STILL, this sorry attempt to hijack the whole debate caused a deja vu moment of how early Christians brilliantly (or else just stumbled onto the strategy by fortuitous accident) hijacked pagan and other-religion customs and substituted Christian meanings when they could not divorce a populace from its beloved ceremonies and fabulous traditions. What better way to convert than by stealth, incorporating and renaming and imbuing the older festivals and lore with new names and meaning, so that over time they were subverted into Christian lore.

(Most ordinary worshipers are totally clueless to where their holiest traditions originated. For example, the winter solstice, late December in our modern calendars: Long before Christianity, almost every prehistoric culture in Earth’s northern hemisphere celebrated around that time, and why not? Without knowing the true movements of the bodies in our solar system and the nature of the universe, they had only their observations and the best beliefs they could invent to explain the phenomenon of their life-giving sun reversing its frightening daily shortened march down to the horizon, the sign that winter would recede and summer come again, and food plants grow and game foods that had followed the sun return. For Christianity, though, the celebrations were nothing less than a perfect opportunity to peg this auspicious time to the birth of Christ, which some serious students of the Bible believe to have been closer to March or April or May in our modern calendars.)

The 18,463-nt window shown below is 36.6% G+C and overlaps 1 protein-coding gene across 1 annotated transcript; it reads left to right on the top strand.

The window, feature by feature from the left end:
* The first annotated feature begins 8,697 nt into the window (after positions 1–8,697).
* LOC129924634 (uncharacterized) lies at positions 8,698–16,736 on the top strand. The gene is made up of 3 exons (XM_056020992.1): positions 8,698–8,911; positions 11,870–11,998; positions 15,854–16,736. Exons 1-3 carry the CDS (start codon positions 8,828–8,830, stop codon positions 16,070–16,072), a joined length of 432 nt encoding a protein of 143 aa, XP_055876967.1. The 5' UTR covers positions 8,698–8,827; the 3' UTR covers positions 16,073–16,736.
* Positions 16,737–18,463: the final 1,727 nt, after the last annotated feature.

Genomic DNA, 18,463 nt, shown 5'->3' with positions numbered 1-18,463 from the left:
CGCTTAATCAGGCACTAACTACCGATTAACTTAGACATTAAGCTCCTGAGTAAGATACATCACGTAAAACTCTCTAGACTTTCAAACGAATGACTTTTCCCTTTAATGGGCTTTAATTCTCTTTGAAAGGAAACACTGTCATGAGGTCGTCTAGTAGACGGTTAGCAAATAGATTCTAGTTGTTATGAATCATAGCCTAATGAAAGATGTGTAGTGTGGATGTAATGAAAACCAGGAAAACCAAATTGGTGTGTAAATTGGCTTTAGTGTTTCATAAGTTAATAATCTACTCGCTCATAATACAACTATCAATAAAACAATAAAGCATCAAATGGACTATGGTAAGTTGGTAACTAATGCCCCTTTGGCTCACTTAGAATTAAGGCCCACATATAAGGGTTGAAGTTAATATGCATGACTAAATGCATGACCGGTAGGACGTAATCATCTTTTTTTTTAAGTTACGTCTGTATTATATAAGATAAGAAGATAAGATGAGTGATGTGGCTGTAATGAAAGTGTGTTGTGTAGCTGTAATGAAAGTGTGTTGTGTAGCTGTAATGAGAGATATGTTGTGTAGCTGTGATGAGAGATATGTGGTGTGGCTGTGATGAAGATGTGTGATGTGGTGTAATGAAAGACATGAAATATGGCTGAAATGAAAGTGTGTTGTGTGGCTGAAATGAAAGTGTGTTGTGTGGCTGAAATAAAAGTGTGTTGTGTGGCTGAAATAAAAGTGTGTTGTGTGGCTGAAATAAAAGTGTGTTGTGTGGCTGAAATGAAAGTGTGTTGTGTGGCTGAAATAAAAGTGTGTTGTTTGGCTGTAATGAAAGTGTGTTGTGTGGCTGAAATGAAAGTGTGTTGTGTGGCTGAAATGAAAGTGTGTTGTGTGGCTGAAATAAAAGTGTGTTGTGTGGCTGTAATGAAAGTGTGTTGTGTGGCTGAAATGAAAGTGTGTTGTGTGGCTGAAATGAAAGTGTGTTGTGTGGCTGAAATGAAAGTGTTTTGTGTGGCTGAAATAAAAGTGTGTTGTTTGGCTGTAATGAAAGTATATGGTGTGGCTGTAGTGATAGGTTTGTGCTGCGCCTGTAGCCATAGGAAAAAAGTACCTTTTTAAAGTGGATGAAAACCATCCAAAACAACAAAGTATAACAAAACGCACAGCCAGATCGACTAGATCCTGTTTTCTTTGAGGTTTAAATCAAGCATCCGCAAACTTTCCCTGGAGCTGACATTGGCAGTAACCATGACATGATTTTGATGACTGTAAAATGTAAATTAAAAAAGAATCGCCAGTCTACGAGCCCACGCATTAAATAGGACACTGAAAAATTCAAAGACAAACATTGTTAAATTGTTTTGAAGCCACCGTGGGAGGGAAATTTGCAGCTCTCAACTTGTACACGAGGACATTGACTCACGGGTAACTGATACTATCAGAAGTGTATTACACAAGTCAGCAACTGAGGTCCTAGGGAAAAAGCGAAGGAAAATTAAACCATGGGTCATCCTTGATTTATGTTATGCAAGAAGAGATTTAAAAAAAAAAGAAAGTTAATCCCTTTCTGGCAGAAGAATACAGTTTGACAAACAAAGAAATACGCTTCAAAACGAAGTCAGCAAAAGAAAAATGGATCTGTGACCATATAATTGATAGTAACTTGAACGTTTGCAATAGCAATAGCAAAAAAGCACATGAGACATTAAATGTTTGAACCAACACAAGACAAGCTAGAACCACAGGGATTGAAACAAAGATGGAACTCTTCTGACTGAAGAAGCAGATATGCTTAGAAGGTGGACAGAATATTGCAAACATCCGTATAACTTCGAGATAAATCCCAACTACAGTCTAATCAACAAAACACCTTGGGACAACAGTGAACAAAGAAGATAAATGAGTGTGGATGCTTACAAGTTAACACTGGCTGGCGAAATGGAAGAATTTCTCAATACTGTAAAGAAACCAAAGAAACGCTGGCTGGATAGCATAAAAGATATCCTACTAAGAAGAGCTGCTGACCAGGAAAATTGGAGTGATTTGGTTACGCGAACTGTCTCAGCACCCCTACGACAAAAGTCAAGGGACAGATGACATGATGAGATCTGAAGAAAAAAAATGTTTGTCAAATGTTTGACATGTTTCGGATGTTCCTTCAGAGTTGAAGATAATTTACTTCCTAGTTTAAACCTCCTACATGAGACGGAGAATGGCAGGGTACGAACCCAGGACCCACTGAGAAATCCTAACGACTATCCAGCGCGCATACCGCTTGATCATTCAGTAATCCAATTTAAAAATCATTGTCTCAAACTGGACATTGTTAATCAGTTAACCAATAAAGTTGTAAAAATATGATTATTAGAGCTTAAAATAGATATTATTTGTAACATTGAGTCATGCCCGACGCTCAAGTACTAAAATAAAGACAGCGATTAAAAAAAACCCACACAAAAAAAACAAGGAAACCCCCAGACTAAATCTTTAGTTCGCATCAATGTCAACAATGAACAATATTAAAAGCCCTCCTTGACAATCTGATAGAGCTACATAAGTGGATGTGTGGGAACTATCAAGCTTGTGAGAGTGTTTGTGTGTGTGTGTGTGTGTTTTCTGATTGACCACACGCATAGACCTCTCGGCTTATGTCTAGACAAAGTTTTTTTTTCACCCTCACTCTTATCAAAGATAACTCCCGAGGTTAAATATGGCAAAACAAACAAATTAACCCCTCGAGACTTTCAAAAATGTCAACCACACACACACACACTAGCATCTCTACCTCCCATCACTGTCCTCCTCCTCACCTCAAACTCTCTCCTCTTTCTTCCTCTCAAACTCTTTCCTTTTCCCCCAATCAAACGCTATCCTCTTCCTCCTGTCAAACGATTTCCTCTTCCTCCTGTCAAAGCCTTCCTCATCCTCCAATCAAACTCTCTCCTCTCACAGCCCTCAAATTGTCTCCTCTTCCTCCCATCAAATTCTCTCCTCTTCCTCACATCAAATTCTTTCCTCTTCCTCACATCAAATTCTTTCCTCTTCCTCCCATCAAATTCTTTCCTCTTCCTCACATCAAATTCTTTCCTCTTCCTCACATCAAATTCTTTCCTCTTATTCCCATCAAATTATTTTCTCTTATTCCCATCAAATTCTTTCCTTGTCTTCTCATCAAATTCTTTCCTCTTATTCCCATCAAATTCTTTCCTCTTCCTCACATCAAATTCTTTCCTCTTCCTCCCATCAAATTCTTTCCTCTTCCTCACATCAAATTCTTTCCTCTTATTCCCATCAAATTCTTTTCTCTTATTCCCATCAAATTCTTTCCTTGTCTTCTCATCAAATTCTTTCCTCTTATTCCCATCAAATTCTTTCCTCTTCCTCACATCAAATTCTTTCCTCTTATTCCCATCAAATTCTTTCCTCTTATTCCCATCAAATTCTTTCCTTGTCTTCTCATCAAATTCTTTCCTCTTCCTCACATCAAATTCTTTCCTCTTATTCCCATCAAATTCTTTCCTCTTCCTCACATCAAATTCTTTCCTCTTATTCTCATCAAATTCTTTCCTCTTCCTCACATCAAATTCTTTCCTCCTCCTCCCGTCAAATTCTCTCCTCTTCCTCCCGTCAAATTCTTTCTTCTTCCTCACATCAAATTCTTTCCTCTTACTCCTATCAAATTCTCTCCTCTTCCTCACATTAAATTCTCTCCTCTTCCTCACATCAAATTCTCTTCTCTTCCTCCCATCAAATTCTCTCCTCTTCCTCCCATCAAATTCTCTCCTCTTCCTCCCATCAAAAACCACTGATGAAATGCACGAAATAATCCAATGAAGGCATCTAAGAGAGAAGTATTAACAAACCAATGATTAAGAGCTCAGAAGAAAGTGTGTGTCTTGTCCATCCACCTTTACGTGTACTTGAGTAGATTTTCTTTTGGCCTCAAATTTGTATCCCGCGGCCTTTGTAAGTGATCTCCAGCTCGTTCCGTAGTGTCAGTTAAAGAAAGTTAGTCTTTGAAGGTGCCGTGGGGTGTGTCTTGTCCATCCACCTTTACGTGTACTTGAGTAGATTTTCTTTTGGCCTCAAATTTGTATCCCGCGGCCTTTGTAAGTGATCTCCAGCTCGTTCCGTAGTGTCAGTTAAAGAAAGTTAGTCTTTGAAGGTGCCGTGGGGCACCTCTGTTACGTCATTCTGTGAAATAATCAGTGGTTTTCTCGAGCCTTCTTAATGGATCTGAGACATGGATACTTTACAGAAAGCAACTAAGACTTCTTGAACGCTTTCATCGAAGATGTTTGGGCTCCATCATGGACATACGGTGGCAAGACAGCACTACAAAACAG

But here they go again, trying to control and hijack every scientific finding in case we might discover their God is just a manmade construct that fulfills so many needs without the inconvenience of scientific proof, inventing self-serving answers for their religion. Desires and needs can spur theory and invention, but if they don’t hold up when tested, it isn’t truth, it is only a belief. The various current religious creeds are as lacking in proof as the legends they displaced or absorbed.

They are mere beliefs.

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